Milestones :: Perspectives
Top epidemic-prone diseases without sufficient counter measures – WHO
12 February 2018 – WHO releases its 2018 list of priority pathogens that have the potential to cause a public health emergency and which have no, or insufficient, countermeasures. WHO calls on the medical community to unite in greater R&D efforts for these 8 diseases to develop treatments and vaccines to help control outbreaks.
List of Blueprint priority diseases
2018 annual review of the Blueprint list of priority diseases
For the purposes of the R&D Blueprint, WHO has developed a special tool for determining which diseases and pathogens to prioritize for research and development in public health emergency contexts. This tool seeks to identify those diseases that pose a public health risk because of their epidemic potential and for which there are no, or insufficient, countermeasures. The diseases identified through this process are the focus of the work of R& D Blueprint. This is not an exhaustive list, nor does it indicate the most likely causes of the next epidemic.
The second annual review occurred 6-7 February 2018. Experts consider that given their potential to cause a public health emergency and the absence of efficacious drugs and/or vaccines, there is an urgent need for accelerated research and development for*:
:: Crimean-Congo haemorrhagic fever (CCHF)
:: Ebola virus disease and Marburg virus disease
:: Lassa fever
:: Middle East respiratory syndrome coronavirus (MERS-CoV) and Severe Acute
Respiratory Syndrome (SARS)
:: Nipah and henipaviral diseases
:: Rift Valley fever (RVF)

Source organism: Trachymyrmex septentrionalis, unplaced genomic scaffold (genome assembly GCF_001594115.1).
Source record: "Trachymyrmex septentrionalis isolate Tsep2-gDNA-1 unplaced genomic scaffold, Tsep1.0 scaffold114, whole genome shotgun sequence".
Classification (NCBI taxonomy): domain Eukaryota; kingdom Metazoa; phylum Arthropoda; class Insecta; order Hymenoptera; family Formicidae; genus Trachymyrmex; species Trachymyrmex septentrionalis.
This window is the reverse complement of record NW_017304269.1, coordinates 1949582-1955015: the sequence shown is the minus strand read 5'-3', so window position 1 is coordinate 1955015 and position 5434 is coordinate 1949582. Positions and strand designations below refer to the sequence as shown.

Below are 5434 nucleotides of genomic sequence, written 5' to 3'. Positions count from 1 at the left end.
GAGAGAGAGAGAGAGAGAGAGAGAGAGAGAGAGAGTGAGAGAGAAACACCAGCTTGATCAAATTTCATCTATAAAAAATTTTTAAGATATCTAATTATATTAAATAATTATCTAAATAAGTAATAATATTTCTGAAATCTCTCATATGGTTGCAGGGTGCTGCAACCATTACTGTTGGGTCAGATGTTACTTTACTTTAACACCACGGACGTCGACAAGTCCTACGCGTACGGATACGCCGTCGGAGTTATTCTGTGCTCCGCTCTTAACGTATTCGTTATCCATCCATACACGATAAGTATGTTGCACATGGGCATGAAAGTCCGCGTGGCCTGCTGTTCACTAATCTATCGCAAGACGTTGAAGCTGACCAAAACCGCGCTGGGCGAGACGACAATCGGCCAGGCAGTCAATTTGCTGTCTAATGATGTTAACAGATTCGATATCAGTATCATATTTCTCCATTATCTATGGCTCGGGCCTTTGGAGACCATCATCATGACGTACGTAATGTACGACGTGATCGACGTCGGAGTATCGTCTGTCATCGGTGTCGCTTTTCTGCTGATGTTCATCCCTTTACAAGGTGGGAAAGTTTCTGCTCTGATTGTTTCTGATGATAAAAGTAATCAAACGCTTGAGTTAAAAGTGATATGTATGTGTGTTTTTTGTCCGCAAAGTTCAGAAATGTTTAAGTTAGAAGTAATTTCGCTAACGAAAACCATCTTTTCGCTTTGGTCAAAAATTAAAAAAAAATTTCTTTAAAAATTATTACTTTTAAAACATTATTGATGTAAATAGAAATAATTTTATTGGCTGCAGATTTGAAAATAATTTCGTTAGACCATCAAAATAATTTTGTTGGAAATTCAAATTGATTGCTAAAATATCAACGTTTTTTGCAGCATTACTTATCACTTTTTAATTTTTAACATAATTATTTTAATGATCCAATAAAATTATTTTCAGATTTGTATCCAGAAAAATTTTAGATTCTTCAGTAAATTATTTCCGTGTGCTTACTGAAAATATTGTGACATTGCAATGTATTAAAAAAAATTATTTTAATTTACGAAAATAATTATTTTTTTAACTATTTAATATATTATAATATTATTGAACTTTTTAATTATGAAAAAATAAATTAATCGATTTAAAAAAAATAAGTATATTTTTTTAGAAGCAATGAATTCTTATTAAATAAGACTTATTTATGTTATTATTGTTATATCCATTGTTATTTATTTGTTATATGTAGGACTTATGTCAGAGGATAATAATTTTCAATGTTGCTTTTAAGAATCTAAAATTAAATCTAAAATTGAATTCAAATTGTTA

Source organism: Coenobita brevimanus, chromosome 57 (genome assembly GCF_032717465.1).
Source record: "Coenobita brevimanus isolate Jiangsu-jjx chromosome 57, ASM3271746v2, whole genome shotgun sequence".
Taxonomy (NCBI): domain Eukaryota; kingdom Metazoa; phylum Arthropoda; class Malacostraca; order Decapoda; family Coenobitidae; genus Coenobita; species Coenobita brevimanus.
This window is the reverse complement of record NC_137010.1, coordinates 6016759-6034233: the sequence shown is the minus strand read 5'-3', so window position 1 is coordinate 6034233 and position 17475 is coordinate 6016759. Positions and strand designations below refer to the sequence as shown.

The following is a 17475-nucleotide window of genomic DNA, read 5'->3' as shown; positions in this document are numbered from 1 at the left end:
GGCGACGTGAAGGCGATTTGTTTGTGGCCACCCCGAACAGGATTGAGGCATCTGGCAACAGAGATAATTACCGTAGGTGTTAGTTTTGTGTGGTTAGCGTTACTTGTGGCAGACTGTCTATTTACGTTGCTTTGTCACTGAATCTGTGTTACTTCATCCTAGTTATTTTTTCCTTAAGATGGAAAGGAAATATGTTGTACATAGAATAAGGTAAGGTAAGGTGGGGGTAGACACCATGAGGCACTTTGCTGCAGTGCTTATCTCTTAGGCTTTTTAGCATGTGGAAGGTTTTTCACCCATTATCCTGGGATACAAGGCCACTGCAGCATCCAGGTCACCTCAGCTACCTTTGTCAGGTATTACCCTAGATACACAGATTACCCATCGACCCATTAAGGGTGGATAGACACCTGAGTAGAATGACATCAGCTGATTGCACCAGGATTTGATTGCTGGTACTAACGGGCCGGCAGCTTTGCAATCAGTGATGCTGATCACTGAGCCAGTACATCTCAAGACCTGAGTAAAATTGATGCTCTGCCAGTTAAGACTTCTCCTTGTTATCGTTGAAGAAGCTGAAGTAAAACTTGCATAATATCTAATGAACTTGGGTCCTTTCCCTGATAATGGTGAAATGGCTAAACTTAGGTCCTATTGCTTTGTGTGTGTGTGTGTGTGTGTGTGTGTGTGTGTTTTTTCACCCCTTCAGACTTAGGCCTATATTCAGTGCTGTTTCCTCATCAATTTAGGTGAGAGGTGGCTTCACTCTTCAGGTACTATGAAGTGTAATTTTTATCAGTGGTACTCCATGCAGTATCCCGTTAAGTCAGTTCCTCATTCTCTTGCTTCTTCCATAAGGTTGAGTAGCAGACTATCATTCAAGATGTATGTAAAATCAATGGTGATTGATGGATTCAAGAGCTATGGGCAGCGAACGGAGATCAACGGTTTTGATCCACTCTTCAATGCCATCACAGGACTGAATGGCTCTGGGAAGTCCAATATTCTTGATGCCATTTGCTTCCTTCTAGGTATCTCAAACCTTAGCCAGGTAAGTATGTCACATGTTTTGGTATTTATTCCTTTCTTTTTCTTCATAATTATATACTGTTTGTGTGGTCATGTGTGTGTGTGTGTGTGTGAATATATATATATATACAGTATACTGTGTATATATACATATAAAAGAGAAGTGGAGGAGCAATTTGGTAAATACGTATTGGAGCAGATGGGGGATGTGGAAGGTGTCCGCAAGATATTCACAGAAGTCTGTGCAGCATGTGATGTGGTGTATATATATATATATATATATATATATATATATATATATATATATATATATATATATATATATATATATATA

:: Disease X
Disease X represents the knowledge that a serious international epidemic could be caused by a pathogen currently unknown to cause human disease, and so the R&D Blueprint explicitly seeks to enable cross-cutting R&D preparedness that is also relevant for an unknown “Disease X” as far as possible.
A number of additional diseases were discussed and considered for inclusion in the priority list, including: Arenaviral hemorrhagic fevers other than Lassa Fever; Chikungunya; highly pathogenic coronaviral diseases other than MERS and SARS; emergent non-polio enteroviruses (including EV71, D68); and Severe Fever with Thrombocytopenia Syndrome (SFTS).
These diseases pose major public health risks and further research and development is needed, including surveillance and diagnostics. They should be watched carefully and considered again at the next annual review. Efforts in the interim to understand and mitigate them are encouraged…
One year on, Global Observatory on Health R&D identifies striking gaps and inequalities – WHO
Each year, hundreds of billions of dollars are spent on research and development (R&D) into new or improved health products and processes, ranging from medicines to vaccines to diagnostics. But the way these funds are distributed and spent is often poorly aligned with global public health needs.
One year ago, the World Health Organization launched a new initiative to gather information and provide an accurate picture of where and how R&D monies are being spent, helping governments, funders and researchers to make better decisions on investment and policy making priorities.
Ensuring that decision-making about which diseases, countries and products receive investment funds is not entirely reliant on market forces is critical. The 2014 outbreak of Ebola virus disease in West Africa, which left more than 11,000 dead, dramatically exposed the lack of investments in products and approaches to prevent and minimize the impact of pathogens with epidemic potential. And gaps in R&D investments in the pipeline for antimicrobial medicines are a cause of global concern in the context of rapidly increasing antimicrobial resistance.